4 Ways to Beat an Incumbent Marketplace

By: Charles Costa | May 14, 2018 | Marketplaces

Whether you’re just starting out with your marketplace or are more established, it’s a given that you’ll be facing some type of competition. While many traditional businesses are able to coexist with each other, marketplaces are unique in that when one platform hits critical mass, it’s difficult for others to compete.

While it’s true that the first marketplace to hit critical mass in an industry has a significant advantage over competitors, that doesn’t mean incumbent properties are immune to competition.

With that in mind, while many articles will tell you to lower your fees in order to compete, I’m going to suggest otherwise: Customer experience—not price—is the future of meeting customer needs and staying ahead of the competition.

Below are 4 tips to help you get ahead of the competition:

1. Specialize in a specific niche

Whether you’re just starting out or are an established property, it’s essential for you to focus on running a property that addresses the needs of a niche market. The main reason for this is that  you can’t spread yourself thin by trying to deliver exceptional experiences to everyone. Amazon, Alibaba, eBay, and other companies have been there, done that, a long time ago.

By focusing on a specific niche, you can develop a passionate user base by addressing needs incumbents commonly overlook. From there, you can use that momentum to expand into new markets.

Amazon started as a bookseller, but today they’re a conglomerate that even owns a brick & mortar grocery store. eBay is another property which started out by selling Beanie Babies, but eventually expanded into offering an assortment of goods, from collectibles to mainstream merchandise.

2. Build a 10x better product

In the business world, it’s common for brands to build solutions that are “good enough,” and while that works in some cases, for marketplaces it’s far from ideal. This is because marketplaces rely on network effects for success. This means that the marketplace becomes more useful as more people use it. In essence, once the flywheel is moving, users are hooked into the system.

In terms of companies which built 10x better products, look no further than Uber, which delivered a premium experience over the traditional taxi industry. Another example is Airbnb. Although it wasn’t the first company offering home sharing services, it was the first that enabled customers to pay for their stays online via a credit card so that guests and hosts wouldn’t have to handle cash.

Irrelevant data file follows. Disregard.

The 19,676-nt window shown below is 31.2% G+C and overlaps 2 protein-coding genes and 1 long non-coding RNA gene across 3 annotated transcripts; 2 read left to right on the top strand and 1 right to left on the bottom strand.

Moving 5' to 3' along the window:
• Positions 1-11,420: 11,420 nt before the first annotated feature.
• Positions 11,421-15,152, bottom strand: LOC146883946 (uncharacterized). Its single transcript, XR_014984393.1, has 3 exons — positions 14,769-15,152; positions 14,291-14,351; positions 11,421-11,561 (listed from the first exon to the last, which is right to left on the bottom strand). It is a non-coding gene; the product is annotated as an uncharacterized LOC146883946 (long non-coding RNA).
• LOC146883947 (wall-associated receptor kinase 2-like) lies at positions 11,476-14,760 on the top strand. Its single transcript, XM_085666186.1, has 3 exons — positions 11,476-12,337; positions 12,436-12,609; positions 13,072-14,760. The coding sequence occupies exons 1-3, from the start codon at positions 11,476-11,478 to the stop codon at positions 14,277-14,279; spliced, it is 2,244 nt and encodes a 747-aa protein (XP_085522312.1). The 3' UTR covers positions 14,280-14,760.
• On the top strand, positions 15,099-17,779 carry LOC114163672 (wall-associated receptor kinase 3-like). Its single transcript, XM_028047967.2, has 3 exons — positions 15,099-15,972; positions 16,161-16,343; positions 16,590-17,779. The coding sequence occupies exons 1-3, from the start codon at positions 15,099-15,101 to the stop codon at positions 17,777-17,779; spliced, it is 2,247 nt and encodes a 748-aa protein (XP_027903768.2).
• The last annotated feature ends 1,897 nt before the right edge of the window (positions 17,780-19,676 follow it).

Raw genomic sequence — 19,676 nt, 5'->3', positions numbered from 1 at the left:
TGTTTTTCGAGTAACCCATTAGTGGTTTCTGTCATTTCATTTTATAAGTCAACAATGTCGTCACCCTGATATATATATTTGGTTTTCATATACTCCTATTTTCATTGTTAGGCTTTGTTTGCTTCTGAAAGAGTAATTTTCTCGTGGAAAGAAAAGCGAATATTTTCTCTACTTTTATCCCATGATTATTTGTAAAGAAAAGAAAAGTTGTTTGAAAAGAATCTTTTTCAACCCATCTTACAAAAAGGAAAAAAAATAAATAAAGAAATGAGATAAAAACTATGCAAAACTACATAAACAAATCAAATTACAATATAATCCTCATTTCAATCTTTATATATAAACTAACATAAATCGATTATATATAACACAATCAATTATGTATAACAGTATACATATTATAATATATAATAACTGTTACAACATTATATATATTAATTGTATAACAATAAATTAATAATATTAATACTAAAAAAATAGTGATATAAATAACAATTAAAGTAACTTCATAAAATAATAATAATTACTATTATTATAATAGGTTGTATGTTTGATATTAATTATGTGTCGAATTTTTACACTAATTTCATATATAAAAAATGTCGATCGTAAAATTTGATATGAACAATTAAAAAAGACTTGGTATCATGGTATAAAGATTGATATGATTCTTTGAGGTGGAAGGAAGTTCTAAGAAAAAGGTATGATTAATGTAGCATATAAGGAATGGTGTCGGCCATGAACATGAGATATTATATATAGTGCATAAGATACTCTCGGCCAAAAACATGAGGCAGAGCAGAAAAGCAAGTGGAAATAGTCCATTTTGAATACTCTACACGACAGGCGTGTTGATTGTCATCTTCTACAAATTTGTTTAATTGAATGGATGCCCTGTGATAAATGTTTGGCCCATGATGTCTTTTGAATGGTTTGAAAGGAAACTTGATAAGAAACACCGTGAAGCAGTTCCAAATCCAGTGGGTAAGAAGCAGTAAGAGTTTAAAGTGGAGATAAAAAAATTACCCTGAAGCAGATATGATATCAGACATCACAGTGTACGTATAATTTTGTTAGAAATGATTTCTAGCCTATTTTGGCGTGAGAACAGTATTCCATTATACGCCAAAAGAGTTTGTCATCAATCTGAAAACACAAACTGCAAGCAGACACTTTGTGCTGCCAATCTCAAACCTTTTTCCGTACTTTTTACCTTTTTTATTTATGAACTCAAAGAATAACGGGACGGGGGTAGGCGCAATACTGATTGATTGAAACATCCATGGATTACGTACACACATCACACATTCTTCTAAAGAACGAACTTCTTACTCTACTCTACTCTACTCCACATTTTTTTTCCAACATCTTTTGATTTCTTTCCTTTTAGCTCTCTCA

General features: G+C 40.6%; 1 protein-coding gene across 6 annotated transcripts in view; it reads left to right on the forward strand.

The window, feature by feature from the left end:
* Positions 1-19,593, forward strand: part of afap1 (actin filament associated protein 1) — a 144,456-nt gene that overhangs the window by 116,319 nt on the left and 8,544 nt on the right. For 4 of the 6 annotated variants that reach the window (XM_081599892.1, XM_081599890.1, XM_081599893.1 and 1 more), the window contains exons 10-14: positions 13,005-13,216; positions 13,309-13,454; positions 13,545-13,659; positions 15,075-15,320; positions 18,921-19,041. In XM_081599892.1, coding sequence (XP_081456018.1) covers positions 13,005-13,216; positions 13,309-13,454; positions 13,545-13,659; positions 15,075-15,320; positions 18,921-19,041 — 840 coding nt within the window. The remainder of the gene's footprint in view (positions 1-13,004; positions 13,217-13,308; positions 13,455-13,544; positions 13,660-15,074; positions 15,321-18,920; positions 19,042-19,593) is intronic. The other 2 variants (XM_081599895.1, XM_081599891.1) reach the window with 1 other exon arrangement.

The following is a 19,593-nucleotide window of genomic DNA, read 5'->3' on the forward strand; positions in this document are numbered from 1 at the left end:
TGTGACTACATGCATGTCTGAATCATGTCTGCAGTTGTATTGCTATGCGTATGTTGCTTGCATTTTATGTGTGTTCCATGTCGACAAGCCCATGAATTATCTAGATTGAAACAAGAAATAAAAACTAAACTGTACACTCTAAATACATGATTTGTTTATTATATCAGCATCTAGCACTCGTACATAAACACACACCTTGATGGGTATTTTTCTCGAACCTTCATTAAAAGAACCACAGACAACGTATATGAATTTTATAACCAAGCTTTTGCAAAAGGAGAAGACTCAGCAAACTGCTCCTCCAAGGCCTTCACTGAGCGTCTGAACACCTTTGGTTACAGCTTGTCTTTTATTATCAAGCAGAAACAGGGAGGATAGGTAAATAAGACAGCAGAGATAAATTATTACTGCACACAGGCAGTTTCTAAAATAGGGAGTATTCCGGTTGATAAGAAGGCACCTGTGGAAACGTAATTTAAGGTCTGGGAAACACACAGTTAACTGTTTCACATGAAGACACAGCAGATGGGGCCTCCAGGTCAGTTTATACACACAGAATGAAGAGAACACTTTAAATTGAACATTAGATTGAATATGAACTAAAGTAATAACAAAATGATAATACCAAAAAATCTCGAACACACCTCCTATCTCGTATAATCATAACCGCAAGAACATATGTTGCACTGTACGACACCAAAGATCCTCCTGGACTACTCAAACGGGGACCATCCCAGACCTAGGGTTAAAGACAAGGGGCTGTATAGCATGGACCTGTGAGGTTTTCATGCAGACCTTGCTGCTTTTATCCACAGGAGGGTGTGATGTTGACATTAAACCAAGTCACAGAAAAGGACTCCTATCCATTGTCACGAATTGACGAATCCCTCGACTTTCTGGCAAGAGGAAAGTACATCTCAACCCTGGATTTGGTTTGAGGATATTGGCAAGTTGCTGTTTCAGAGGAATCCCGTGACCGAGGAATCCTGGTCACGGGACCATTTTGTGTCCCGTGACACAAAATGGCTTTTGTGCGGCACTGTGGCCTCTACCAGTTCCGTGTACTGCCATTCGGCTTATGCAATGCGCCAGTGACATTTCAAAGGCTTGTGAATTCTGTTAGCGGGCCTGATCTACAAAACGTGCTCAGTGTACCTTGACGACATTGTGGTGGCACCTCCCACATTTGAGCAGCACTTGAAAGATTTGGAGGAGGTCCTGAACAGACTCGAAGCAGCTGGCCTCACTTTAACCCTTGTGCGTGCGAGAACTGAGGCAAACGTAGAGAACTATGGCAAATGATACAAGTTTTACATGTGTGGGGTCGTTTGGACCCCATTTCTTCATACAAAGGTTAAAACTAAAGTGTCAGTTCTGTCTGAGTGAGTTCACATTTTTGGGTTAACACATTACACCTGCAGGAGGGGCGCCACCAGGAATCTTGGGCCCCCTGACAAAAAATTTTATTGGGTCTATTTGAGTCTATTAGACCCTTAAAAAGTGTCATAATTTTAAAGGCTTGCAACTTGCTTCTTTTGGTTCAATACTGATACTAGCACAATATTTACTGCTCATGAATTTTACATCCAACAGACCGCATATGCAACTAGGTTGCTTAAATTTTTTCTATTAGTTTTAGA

3. Offer exceptional customer service

It might seem trivial, but providing exceptional customer service to your buyers and sellers is a relatively simple yet effective way to boost satisfaction and develop a reputation as being a marketplace that cares about its users. Just take a look at the rivalry between Uber and Lyft.

Lyft took off as a marketplace because they were laser-focused on providing a friendly experience for both drivers and passengers. For example, while today the two are fairly similar, early on, only Lyft allowed passengers to tip drivers.

Now you’re probably wondering how you can provide better customer service to buyers and sellers. One tactic I recommend is leveraging artificial intelligence and extreme personalization for marketplaces. The main benefits from extreme personalization solutions are that you can: overcome imprecise email segmentation, perfectly time messages, and reduce cart abandonment.

4. Focus on overall value

As mentioned earlier in this article, marketplaces can’t compete on price, nor can they rely on having unique inventory as a competitive edge. In order to be successful, marketplaces need to deliver exceptional experiences.

One of the realities impacting a user’s experience is the fees they must pay on the site. That said, marketplaces need to justify their take rates (the fees and commissions they collect from their end users).

One of the best ways to justify the fees collected from users is to embrace the managed marketplace business model. This is where the platform operator takes a hands-on approach to facilitating transactions. For example, StockX is a marketplace that verifies the authenticity of goods, and Uber/Lyft perform background checks on drivers.

Making sense of it all

When it comes to running any type of marketplace, it’s important to note that today’s leaders can easily become tomorrow’s laggards. The key to successfully overtaking an incumbent is to  focus on bringing value unlike any others out there. Value and experience trumps all else.


To learn more about how the marketplace business model can help improve your profitability, check out The Kahuna Blog. Simply click the button below!

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Author: Charles Costa

Charles Costa is a content marketing manager who specializes in helping companies grow, one word at a time. Prior to Kahuna, Charles worked with brands such as Airbnb, Iron Mountain, and IBM on their content marketing efforts.

Charles' work has been featured in the Huffington Post, and he also was a contributor to the developer publication, Sitepoint.

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